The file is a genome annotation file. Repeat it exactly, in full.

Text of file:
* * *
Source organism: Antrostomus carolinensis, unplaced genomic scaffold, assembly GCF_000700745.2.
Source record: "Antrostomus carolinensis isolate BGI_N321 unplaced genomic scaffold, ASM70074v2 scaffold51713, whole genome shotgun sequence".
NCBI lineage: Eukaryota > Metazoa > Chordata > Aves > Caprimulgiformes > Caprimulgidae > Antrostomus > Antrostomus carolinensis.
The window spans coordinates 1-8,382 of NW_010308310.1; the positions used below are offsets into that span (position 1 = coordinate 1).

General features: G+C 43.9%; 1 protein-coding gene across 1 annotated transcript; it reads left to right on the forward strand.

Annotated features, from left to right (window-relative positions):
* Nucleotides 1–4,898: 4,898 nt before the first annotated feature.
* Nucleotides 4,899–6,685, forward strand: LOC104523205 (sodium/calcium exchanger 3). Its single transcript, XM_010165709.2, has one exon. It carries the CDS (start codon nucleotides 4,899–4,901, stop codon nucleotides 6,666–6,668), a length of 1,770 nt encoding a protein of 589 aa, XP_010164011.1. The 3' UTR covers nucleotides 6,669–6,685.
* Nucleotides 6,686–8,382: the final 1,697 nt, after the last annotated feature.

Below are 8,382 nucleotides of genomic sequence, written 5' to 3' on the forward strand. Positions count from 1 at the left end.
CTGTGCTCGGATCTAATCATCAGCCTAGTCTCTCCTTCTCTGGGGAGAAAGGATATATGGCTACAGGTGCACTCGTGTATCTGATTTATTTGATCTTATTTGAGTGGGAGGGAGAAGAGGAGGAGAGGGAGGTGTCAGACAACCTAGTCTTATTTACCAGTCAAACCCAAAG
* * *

Source organism: Antrostomus carolinensis, unplaced genomic scaffold, assembly GCF_000700745.2.
Source record: "Antrostomus carolinensis isolate BGI_N321 unplaced genomic scaffold, ASM70074v2 scaffold51713, whole genome shotgun sequence".
NCBI lineage: Eukaryota > Metazoa > Chordata > Aves > Caprimulgiformes > Caprimulgidae > Antrostomus > Antrostomus carolinensis.
The window spans coordinates 1-8,382 of NW_010308310.1; the positions used below are offsets into that span (position 1 = coordinate 1).

General features: G+C 43.9%; 1 protein-coding gene across 1 annotated transcript; it reads left to right on the forward strand.

Annotated features, from left to right (window-relative positions):
* Nucleotides 1–4,898: 4,898 nt before the first annotated feature.
* Nucleotides 4,899–6,685, forward strand: LOC104523205 (sodium/calcium exchanger 3). Its single transcript, XM_010165709.2, has one exon. It carries the CDS (start codon nucleotides 4,899–4,901, stop codon nucleotides 6,666–6,668), a length of 1,770 nt encoding a protein of 589 aa, XP_010164011.1. The 3' UTR covers nucleotides 6,669–6,685.
* Nucleotides 6,686–8,382: the final 1,697 nt, after the last annotated feature.

Below are 8,382 nucleotides of genomic sequence, written 5' to 3' on the forward strand. Positions count from 1 at the left end.
CTGTGCTCGGATCTAATCATCAGCCTAGTCTCTCCTTCTCTGGGGAGAAAGGATATATGGCTACAGGTGCACTCGTGTATCTGATTTATTTGATCTTATTTGAGTGGGAGGGAGAAGAGGAGGAGAGGGAGGTGTCAGACAACCTAGTCTTATTTACCAGTCAAACCCAAAG